Insuring a New Aircraft? Keep These Important Tips in Mind.

Global Aerospace Editorial Team, October 1, 2019
Insurance Products, Non-Owned Aircraft

For pilots pondering an aircraft purchase, the first consideration is finding the airplane that will best meet their needs. Once that perfect airplane is found, a next step should be securing proper aviation insurance. While researching and purchasing an aircraft insurance policy is not as much fun as choosing the aircraft itself, it is just as important. Appropriate insurance can be among the last obstacles to clear on the way to closing on the new aircraft.

Finding aviation insurance is not difficult, but it is worth noting that unlike auto or homeowner’s insurance, where there are many companies offering policies, aviation insurance is a smaller market with a more limited number of providers. This alone should not cause any delays, but it is something to keep in mind if your situation involves any insurance challenges.

Purchasing Aircraft Insurance: Cost Is Just One Aspect

Pilots who never have purchased aircraft insurance, and those who have not done so in many years, may assume that insurance for a new airplane is much like adding a new car to an auto policy, where all it takes is a brief phone call just prior to delivery to discuss policy details and cost. Unfortunately, such an assumption could be a problem if you encounter unexpected issues getting a policy.

Why would that occur? Factors that could result in a particular aircraft being difficult or expensive to insure are shown below. These things are not meant to discourage you from purchasing certain types of aircraft or to leave you concerned about your ability to secure or afford proper protection. Instead, these considerations are intended to help aircraft purchasers understand how aircraft insurance underwriters evaluate the risks and determine the proper premium.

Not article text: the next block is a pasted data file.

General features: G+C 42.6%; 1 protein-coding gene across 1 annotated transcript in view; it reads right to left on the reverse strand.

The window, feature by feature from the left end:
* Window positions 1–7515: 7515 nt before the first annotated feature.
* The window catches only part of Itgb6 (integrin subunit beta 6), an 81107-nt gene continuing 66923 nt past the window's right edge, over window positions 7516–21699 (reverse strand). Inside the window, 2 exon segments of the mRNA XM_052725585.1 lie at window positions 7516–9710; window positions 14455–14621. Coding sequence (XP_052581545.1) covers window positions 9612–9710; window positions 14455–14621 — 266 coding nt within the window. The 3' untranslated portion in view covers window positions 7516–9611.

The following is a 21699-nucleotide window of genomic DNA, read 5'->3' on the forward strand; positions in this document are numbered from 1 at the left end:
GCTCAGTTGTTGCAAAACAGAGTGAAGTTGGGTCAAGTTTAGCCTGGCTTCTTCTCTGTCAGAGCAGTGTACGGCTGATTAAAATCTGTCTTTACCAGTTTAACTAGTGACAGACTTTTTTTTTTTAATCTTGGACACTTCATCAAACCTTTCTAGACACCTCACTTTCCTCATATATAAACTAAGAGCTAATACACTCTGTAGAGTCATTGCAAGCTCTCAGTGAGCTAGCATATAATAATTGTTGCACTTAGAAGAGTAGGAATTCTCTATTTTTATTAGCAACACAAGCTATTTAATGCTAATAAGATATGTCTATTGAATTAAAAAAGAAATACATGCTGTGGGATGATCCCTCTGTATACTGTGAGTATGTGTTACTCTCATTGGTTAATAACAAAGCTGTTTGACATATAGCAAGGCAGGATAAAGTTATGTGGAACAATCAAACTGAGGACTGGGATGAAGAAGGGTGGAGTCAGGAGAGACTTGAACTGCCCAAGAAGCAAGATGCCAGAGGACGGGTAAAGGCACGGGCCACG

Factors that affect insurability include:

  • Type of aircraft construction. One aspect of insurability is how easy or difficult it is to repair a specific airplane. For example, it can cost more to repair a composite aircraft or one with tube and fabric construction than it is to repair a conventional, all-metal aircraft. This is because not all shops have skills and experience with composites and fabric. Rare aircraft are also expensive to repair for the same reasons and because replacement parts can be difficult to find.
  • Aircraft performance specs. High performance or aerobatic aircraft may be more difficult or costly to insure.
  • Pilot experience. Aviation insurance companies are most comfortable when the aircraft they insure are flown by pilots with substantial experience and skill in operating them. A new pilot purchasing a powerful, technologically complex, high performance aircraft may discover that it is difficult to find insurance except at a premium price.
  • Aircraft value. Needless to say, the more expensive an airplane is, the more it will cost to insure.
  • Training and certifications. Going “above and beyond” in your training and certifications may make you a lower risk and therefore a more desirable applicant.